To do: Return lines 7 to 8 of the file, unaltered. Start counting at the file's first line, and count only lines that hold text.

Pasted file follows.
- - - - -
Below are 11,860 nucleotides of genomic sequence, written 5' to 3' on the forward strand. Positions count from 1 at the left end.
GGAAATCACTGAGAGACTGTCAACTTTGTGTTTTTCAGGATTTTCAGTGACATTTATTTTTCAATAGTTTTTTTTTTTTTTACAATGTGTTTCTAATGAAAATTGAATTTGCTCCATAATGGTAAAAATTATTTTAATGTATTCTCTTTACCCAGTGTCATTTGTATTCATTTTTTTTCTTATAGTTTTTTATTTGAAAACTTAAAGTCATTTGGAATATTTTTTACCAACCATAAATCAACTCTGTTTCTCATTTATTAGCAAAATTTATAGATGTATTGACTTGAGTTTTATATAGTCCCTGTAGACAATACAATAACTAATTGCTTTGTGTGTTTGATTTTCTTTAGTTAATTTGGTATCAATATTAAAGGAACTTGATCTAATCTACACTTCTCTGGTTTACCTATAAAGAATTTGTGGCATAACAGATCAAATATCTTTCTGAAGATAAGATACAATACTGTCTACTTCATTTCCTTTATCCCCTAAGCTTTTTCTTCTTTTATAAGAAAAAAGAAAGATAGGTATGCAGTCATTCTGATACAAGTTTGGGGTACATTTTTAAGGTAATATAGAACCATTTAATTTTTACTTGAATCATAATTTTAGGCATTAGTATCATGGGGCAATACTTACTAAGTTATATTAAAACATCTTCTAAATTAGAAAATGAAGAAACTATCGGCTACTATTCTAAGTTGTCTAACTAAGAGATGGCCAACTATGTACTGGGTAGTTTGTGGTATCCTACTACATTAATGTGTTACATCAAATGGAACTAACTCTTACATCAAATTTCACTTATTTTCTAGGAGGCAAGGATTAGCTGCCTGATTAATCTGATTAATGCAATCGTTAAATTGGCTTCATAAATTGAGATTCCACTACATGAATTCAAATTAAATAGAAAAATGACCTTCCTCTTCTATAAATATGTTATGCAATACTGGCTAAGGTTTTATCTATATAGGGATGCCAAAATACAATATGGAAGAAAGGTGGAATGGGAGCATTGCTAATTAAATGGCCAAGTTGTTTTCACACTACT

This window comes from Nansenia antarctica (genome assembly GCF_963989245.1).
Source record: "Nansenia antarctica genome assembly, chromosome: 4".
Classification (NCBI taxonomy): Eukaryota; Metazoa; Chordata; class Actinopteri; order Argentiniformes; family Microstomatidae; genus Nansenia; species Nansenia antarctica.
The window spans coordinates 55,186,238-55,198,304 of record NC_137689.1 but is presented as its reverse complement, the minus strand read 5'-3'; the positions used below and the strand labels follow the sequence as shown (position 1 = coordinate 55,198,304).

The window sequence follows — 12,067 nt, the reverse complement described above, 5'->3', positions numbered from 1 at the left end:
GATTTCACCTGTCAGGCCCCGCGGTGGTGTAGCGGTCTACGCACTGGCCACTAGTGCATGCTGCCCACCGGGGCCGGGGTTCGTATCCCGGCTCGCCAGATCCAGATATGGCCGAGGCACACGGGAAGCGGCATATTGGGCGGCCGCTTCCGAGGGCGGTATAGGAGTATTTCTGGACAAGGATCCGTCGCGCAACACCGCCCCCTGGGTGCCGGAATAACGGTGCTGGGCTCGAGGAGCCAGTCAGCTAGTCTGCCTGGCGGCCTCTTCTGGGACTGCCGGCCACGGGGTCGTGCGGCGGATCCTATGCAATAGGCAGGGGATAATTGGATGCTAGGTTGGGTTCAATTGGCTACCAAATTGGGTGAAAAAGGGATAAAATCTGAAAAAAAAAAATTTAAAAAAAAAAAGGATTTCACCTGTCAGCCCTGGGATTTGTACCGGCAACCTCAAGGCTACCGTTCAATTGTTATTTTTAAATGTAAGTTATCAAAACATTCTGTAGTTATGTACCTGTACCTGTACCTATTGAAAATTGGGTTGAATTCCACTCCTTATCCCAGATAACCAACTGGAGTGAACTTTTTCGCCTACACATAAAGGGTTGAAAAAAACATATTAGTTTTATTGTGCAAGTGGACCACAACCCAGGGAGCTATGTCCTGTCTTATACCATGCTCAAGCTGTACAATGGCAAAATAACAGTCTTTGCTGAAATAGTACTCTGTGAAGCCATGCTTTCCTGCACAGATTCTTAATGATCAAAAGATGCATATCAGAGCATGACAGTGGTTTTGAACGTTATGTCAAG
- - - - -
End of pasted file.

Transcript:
The window sequence follows — 12,067 nt, the reverse complement described above, 5'->3', positions numbered from 1 at the left end:
GATTTCACCTGTCAGGCCCCGCGGTGGTGTAGCGGTCTACGCACTGGCCACTAGTGCATGCTGCCCACCGGGGCCGGGGTTCGTATCCCGGCTCGCCAGATCCAGATATGGCCGAGGCACACGGGAAGCGGCATATTGGGCGGCCGCTTCCGAGGGCGGTATAGGAGTATTTCTGGACAAGGATCCGTCGCGCAACACCGCCCCCTGGGTGCCGGAATAACGGTGCTGGGCTCGAGGAGCCAGTCAGCTAGTCTGCCTGGCGGCCTCTTCTGGGACTGCCGGCCACGGGGTCGTGCGGCGGATCCTATGCAATAGGCAGGGGATAATTGGATGCTAGGTTGGGTTCAATTGGCTACCAAATTGGGTGAAAAAGGGATAAAATCTGAAAAAAAAAAATTTAAAAAAAAAAAGGATTTCACCTGTCAGCCCTGGGATTTGTACCGGCAACCTCAAGGCTACCGTTCAATTGTTATTTTTAAATGTAAGTTATCAAAACATTCTGTAGTTATGTACCTGTACCTGTACCTATTGAAAATTGGGTTGAATTCCACTCCTTATCCCAGATAACCAACTGGAGTGAACTTTTTCGCCTACACATAAAGGGTTGAAAAAAACATATTAGTTTTATTGTGCAAGTGGACCACAACCCAGGGAGCTATGTCCTGTCTTATACCATGCTCAAGCTGTACAATGGCAAAATAACAGTCTTTGCTGAAATAGTACTCTGTGAAGCCATGCTTTCCTGCACAGATTCTTAATGATCAAAAGATGCATATCAGAGCATGACAGTGGTTTTGAACGTTATGTCAAG